Catellani & Smith shapes the light of Casa Melagrana 16.01.2019
Spell-bound by the “Pearl of the Tyrrhenian”, Welsh poet Dylan Thomas once famously mused: ‘Lucky Napoleon! This is a most beautiful island’. Indeed, with its crimson-colored sunsets and clear turquoise waters, the Island of Elba is a place of pristine beauty – a precious treasure chest of nature, history and poetry. Nestled on the island’s western coast, known as Costa del Sole, is the picturesque village of Seccheto, and, perched atop a hill, stands the delightful Casa Melagrana, a traditional Elban house built in a minimal style that makes ample use of natural, local materials. The rustic atmosphere, dominated by the warm tones of ocher and amber, is splendidly enhanced by Catellani & Smith through an array of lamps that are more than mere lighting devices, revealing the spirit and the importance of a painstaking work of artisanal craftsmanship.
Throughout the 100 square-meter surface of Casa Melagrana, an assortment of lighting creations combine to sketch out a sort of emotional and sensory journey, where light becomes art in the eyes of those who know how to look. The foyer features a large Turciù piece, with flexible brass arms that can be twisted and intertwined at will. Entering the home, we get a striking impression of spaciousness thanks to an open-plan arrangement skillfully divided between the kitchen, the cozy living area and the quaint mezzanine created during the renovation of the roof. The living room houses the pendant Fil de Fer lamp, a mass of meandering aluminum wire anodized in gold color and dotted with tiny light bulbs, while the kitchen is lit by a suspended Lucenera composition in the version with black carbon tube.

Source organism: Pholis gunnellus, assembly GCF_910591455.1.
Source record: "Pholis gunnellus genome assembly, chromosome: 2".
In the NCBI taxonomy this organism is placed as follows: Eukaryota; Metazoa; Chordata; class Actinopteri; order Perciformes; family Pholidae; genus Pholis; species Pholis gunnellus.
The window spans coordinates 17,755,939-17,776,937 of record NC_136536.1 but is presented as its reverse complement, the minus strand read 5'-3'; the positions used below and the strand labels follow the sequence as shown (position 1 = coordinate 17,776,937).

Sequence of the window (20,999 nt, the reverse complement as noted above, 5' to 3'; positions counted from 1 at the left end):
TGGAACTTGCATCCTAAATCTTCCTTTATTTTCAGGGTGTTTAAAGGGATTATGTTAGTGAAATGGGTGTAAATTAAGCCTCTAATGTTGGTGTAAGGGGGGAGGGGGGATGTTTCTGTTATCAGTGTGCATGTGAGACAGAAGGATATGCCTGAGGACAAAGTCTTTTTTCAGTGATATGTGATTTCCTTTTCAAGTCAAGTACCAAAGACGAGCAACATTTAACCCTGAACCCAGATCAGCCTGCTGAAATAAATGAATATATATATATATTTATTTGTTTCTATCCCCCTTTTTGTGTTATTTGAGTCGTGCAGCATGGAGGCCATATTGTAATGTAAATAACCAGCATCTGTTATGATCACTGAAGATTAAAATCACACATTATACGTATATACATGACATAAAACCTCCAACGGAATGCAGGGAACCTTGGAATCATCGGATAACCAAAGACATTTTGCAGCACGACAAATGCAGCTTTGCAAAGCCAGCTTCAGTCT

In the mezzanine, instead, the warm and welcoming mood is created by a Wa Wa lamp with brass base and structure, copper sticks, and luminous glass lenses that paint fascinating light circles on the wall. The perfection of the circle recurs again in the other piece chosen for this space, Sorry Giotto, displayed here in its table version. The hand-painted blue iron ring conceals within it small LED sources which illuminate the pure and essential shape. As we continue towards the sleeping quarters, we encounter the “jagged” light effects of the PostKrisi collection. A PostKrisi 49 lamp, in hand-painted white fiberglass with gold-leaf inner coating, delicately descends from the ceiling with a bewitchingly “imperfect” effect, as light seeps out of the lampshade’s irregular fringes. To the side of the bed, instead, stands a PostKrisi F64 made of two fiberglass hemispheres that trap light inside, only to diffuse it onto the wall through the uneven and intermittent opening. Finally, both the bedroom area and living area welcome the discreet beauty of Sweet Light, a small luminous sphere in brass-colored aluminum wire that features a convenient touch-dimming system.
Credits: Adriano Bacchella